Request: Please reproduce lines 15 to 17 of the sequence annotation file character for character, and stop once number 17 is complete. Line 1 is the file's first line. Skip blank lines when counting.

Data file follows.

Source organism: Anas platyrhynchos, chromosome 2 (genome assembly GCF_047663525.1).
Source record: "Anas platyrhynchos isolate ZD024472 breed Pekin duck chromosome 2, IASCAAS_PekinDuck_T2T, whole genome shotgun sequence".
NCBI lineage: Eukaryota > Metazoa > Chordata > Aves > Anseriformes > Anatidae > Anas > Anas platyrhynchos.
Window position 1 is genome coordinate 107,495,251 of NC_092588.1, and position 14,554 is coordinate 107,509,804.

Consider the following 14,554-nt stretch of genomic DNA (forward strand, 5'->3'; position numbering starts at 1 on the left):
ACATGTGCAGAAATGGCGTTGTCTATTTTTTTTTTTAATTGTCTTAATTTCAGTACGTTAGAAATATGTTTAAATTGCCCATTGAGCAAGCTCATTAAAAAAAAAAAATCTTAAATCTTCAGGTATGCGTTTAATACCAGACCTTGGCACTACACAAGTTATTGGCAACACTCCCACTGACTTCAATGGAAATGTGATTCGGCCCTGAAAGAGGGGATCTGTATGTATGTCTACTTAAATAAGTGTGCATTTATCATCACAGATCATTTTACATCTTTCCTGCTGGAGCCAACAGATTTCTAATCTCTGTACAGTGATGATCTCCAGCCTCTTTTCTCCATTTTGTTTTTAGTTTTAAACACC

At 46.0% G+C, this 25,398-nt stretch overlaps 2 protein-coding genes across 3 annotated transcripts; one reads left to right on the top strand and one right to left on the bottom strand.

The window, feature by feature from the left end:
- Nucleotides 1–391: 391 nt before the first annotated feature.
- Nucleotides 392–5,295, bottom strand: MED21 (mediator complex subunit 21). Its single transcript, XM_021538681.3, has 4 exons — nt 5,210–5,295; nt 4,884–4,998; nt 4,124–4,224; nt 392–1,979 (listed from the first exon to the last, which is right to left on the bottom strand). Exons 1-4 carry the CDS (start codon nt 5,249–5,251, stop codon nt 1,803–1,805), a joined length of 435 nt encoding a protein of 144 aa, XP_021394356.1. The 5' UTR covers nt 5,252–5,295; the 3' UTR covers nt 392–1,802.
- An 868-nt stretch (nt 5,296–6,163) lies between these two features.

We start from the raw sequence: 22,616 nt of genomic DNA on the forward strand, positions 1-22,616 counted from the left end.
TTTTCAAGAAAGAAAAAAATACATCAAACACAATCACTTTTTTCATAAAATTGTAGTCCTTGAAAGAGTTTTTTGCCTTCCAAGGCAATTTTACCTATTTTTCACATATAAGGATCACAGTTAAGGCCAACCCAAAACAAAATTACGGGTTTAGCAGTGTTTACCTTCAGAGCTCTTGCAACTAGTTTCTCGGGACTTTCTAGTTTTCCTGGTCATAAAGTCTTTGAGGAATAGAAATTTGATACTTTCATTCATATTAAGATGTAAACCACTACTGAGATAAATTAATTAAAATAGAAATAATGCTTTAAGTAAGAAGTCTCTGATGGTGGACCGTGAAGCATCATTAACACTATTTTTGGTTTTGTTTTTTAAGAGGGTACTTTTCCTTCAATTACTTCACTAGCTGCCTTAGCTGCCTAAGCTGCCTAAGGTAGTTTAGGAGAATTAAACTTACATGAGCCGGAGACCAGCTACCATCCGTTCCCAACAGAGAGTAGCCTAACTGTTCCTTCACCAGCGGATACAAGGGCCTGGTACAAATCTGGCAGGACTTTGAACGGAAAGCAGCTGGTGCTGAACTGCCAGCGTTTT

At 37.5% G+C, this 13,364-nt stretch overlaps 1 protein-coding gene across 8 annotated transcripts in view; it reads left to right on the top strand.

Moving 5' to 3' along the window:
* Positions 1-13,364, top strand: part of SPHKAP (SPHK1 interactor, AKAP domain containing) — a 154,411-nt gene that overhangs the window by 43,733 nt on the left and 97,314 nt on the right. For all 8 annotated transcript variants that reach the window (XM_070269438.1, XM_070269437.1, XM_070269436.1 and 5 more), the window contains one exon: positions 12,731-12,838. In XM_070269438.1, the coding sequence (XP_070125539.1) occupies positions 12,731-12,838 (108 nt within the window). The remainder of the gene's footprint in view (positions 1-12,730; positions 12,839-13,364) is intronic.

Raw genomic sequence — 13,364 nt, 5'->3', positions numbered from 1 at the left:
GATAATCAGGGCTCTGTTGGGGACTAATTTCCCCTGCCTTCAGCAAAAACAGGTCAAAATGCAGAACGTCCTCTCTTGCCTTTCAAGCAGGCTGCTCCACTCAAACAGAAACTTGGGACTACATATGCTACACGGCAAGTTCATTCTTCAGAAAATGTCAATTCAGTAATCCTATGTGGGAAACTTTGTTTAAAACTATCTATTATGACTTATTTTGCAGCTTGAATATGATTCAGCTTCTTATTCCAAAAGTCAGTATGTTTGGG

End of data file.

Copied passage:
Moving 5' to 3' along the window:
* Positions 1-13,364, top strand: part of SPHKAP (SPHK1 interactor, AKAP domain containing) — a 154,411-nt gene that overhangs the window by 43,733 nt on the left and 97,314 nt on the right. For all 8 annotated transcript variants that reach the window (XM_070269438.1, XM_070269437.1, XM_070269436.1 and 5 more), the window contains one exon: positions 12,731-12,838. In XM_070269438.1, the coding sequence (XP_070125539.1) occupies positions 12,731-12,838 (108 nt within the window). The remainder of the gene's footprint in view (positions 1-12,730; positions 12,839-13,364) is intronic.

Raw genomic sequence — 13,364 nt, 5'->3', positions numbered from 1 at the left: